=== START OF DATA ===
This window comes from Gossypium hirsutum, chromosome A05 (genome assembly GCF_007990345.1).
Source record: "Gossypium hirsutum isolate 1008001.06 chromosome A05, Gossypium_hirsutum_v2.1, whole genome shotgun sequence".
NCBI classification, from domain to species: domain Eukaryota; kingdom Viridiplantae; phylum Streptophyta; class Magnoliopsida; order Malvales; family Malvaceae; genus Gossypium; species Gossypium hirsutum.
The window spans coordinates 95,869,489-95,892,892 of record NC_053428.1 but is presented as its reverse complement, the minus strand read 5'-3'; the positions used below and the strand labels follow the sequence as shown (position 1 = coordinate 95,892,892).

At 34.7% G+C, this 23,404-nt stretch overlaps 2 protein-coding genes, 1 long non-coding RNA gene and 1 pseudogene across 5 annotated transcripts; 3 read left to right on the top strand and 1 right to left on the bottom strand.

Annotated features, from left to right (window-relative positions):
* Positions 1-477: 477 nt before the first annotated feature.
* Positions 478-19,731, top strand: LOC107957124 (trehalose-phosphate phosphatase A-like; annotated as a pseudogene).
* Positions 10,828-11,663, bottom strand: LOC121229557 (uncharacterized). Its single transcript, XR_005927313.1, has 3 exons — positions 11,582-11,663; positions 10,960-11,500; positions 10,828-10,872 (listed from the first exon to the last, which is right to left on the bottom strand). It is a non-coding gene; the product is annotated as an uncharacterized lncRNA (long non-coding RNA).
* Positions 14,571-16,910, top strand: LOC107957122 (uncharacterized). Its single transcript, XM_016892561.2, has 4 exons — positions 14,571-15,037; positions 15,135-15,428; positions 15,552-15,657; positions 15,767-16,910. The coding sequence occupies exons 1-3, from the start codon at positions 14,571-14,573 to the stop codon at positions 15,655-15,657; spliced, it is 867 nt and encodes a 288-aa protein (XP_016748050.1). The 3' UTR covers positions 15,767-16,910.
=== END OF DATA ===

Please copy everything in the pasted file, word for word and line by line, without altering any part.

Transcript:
This window comes from Gossypium hirsutum, chromosome A05 (genome assembly GCF_007990345.1).
Source record: "Gossypium hirsutum isolate 1008001.06 chromosome A05, Gossypium_hirsutum_v2.1, whole genome shotgun sequence".
NCBI classification, from domain to species: domain Eukaryota; kingdom Viridiplantae; phylum Streptophyta; class Magnoliopsida; order Malvales; family Malvaceae; genus Gossypium; species Gossypium hirsutum.
The window spans coordinates 95,869,489-95,892,892 of record NC_053428.1 but is presented as its reverse complement, the minus strand read 5'-3'; the positions used below and the strand labels follow the sequence as shown (position 1 = coordinate 95,892,892).

At 34.7% G+C, this 23,404-nt stretch overlaps 2 protein-coding genes, 1 long non-coding RNA gene and 1 pseudogene across 5 annotated transcripts; 3 read left to right on the top strand and 1 right to left on the bottom strand.

Annotated features, from left to right (window-relative positions):
* Positions 1-477: 477 nt before the first annotated feature.
* Positions 478-19,731, top strand: LOC107957124 (trehalose-phosphate phosphatase A-like; annotated as a pseudogene).
* Positions 10,828-11,663, bottom strand: LOC121229557 (uncharacterized). Its single transcript, XR_005927313.1, has 3 exons — positions 11,582-11,663; positions 10,960-11,500; positions 10,828-10,872 (listed from the first exon to the last, which is right to left on the bottom strand). It is a non-coding gene; the product is annotated as an uncharacterized lncRNA (long non-coding RNA).
* Positions 14,571-16,910, top strand: LOC107957122 (uncharacterized). Its single transcript, XM_016892561.2, has 4 exons — positions 14,571-15,037; positions 15,135-15,428; positions 15,552-15,657; positions 15,767-16,910. The coding sequence occupies exons 1-3, from the start codon at positions 14,571-14,573 to the stop codon at positions 15,655-15,657; spliced, it is 867 nt and encodes a 288-aa protein (XP_016748050.1). The 3' UTR covers positions 15,767-16,910.